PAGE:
06 Dec A Year To Remember
With the Grand Final over and the GCOOP online festival that followed it, it’s time to reflect on another great year for the GUKPT and Grosvenor Poker.
10 years ago Jonathan Raab had the idea of turning Grosvenor’s festivals into some kind of tour, and the GUKPT was born. Though Jon has long moved onto pastures new (and is much missed), his baby has grown up, gone from strength to strength, and is coming off a record breaking 2017 that saw EVERY leg increase Main Event runners by at least 10%.
In a mature sector like poker, putting a minimum of 10% on all 11 legs of your flagship tour is no mean feat, and with investment in GrosvenorPoker.com increasing when others are tightening their belts, it’s the place to be.
The place to be at the end of November was the Poker Room at the Grosvenor Victoria Casino – the Vic – for Grand Final week.
A quick start to the opening event, the Mini Main, saw me take a top 10 stack to day two, but with chip leader Arron Woodcock sat one to my right when we resumed, there was always the prospect of a massive cooler, and so it proved.
I’d started day two pretty aggressively, though mainly through being dealt good hands, and was up to 160k playing 1/2, probably a top five stack but still dwarfed by Arron’s pyramid.
I’d been card dead all comp….in fact I couldn’t remember having many hands at all throughout the Blackpool festival and the poker I’d played in between….so looking down at two aces on the button when the chip leader had raised the cut off felt like an ideal scenario.
He raised to 5k at 1200/2400, I made it 15k with the aces and both blinds stepped aside. Arron peeled and we saw a 966 flop. I bet 20k when it was checked to me but was slightly taken aback at the check raise to 47k. I can’t pass here, and in one of the early hands I’d shown a propensity to c-bet in 3bet pots, ending up getting it all-in with AK on a 234 flop v an 88 I’d hoped would fold, only to find the rollercoaster 56 run out. So while I wasn’t loving being check raised, it certainly could be done with hands I beat and as a complete bluff to get me to fold AK type hands.
The action didn’t slow down on the turn – Arron bet 55k, I only had 80ish in total so had to decide there and then for my tournament life. I stuck it in, my opponent called with pocket nines and I was out of there, while Arron went on to take the tournament down for over £25k. It felt a bit cold.
I jumped in the £500 side event, a great addition to the Grand Final line-up, though I found it hard to get going. By 3am I’d managed to build up to 20bb but misplayed a hand, just raising pocket fives on the button into a big stack and having to give it up after c-betting 3bb on an ugly flop. A shove preflop would have been much better. Left with 15bb, I shoved KJ suited over a steaming guy’s raise but he made a good call with AJ to knock me out.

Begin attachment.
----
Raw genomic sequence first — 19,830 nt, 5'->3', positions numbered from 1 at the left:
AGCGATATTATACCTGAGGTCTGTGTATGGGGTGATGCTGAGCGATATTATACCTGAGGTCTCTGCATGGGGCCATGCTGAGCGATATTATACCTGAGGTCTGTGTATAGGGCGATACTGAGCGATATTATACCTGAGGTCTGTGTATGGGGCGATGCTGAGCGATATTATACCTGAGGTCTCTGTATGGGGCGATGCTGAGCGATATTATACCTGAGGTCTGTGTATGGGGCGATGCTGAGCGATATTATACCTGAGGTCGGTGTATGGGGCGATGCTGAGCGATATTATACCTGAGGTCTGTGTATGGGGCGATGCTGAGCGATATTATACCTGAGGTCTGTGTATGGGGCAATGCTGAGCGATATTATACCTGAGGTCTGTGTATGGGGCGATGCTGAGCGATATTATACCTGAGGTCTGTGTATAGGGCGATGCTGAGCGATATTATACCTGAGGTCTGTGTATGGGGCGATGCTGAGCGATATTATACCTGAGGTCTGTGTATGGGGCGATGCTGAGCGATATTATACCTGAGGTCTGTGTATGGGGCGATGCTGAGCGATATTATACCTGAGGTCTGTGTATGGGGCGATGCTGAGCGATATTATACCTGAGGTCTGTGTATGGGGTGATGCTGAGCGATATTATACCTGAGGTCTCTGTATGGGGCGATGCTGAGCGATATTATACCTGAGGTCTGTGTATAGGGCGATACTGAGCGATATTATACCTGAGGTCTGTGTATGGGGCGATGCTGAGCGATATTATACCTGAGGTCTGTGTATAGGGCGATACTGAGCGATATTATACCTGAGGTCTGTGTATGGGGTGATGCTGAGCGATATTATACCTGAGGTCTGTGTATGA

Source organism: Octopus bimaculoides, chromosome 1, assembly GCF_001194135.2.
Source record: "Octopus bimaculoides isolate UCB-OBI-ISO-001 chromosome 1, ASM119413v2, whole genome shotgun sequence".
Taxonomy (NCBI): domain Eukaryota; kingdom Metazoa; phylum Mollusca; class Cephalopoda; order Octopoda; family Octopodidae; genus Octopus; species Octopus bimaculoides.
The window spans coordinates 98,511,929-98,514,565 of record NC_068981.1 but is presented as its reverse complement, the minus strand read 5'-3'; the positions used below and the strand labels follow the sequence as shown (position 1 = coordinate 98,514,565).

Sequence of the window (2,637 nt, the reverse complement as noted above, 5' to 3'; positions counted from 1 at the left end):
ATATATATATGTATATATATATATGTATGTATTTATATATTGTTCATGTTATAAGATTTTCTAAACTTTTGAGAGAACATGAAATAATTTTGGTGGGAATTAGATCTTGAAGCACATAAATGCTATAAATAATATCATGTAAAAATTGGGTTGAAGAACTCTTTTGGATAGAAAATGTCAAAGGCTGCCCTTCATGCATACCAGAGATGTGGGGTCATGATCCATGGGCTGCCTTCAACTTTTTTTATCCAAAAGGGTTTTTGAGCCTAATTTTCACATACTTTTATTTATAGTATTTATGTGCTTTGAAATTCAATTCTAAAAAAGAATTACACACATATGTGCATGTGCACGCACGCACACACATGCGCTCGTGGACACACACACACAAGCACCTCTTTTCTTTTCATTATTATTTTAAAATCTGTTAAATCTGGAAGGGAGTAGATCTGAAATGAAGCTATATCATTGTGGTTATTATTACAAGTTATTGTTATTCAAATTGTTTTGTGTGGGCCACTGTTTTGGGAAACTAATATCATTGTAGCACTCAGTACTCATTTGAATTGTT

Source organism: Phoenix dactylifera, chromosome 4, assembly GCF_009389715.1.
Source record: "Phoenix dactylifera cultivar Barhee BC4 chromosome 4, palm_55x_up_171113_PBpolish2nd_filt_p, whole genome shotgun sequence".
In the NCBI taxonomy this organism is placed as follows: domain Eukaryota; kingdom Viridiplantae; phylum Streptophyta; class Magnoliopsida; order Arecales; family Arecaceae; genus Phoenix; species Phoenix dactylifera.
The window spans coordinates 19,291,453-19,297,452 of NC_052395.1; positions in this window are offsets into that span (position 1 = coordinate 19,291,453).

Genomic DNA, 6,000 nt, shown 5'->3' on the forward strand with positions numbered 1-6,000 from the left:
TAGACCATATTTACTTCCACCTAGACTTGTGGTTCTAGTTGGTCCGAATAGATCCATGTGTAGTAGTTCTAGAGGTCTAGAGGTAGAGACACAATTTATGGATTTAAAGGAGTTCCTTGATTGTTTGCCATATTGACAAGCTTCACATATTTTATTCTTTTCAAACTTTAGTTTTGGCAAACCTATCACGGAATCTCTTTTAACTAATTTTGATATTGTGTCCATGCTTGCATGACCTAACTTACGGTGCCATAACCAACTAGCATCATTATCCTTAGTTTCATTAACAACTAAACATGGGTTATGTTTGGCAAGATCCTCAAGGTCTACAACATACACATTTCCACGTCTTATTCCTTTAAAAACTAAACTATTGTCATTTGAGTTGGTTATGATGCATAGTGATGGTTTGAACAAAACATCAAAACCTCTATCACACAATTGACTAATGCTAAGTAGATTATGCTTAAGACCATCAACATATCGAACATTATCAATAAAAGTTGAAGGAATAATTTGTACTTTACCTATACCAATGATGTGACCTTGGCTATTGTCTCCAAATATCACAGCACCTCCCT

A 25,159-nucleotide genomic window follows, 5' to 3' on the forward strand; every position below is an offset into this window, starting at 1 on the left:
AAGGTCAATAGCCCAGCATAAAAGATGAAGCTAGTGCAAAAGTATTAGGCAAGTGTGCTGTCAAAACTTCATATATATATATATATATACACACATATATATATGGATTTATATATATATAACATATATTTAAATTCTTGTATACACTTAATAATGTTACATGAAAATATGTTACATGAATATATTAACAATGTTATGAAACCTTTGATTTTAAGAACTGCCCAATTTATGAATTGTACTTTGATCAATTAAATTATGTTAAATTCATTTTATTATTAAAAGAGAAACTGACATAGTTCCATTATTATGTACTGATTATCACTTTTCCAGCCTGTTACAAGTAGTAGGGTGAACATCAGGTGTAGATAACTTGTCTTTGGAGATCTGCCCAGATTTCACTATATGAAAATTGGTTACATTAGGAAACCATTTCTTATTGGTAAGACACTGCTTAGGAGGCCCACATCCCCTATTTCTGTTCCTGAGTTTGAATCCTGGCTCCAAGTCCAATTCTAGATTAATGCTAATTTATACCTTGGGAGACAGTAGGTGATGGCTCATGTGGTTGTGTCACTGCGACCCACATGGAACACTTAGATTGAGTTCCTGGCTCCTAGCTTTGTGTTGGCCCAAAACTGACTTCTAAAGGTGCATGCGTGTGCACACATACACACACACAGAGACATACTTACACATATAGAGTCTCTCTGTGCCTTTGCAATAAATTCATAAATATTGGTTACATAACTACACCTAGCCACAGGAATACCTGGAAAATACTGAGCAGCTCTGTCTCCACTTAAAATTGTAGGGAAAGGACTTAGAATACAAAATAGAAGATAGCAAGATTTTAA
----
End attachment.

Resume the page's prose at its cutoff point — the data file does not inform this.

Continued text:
Wednesday was spent having a beer with the media team and the Grosvenor guys, and after a rough day that had seen dreams of Mini Main and then £500 side event dreams go up in smoke, it was very welcome.
The 4/5/6 PLO is always well supported at the Vic, and I was hoping to make a deep run in that before I got dispatched by what every PLO comp seems to have, an unknown Scandi who says “pot” every time it’s checked to him. He’d already accidentally won a decent pot off me by bluffing a river on a paired board and saying “nothing” when he tabled his hand before realising he’d hit a gutshot for a bad straight that you would never value bet before we got it in in what proved my final hand, my aces flopping an up and down but Scandi boys wrap hitting the low straight to get me.
The Grand Final Main Event is my favourite UK event of the year. 25k starting stack, every level included ending day one at 400/800, it’s a really great event, and one that deserves to be treated as such.
I played pretty tight to start with but was card dead, so after five levels of not much, I decided to use that tight rep to run a bluff…and ran straight into the nuts.
An active player raised in early position, the cut off called and I came along with QJ suited on the button, bringing the blinds in. The AK5 rainbow flop gave me a gutshot, so when the c-bet came in and was called by the guy to my right, I came along, obviously hoping to hit a 10, but also hoping to pick up some equity. The king of spades on the turn was a huge card for me, giving me a royal flush draw, but when my two opponents checked to me, it felt an ideal card to bluff.
I presumed they both had Ax, I could easily have come along with a king on the flop, and pocket fives were well within my range and would have just made a full house.
And of course if I did get called, I had a royal flush draw I could always hit!
I did get called by the preflop raiser and of course found the brick river. Now it was time to take advantage of that tight rep, I bet 6k on the river….and was quickly shoved on!
Sigh….I folded, and found out later he had aces full. Great timing!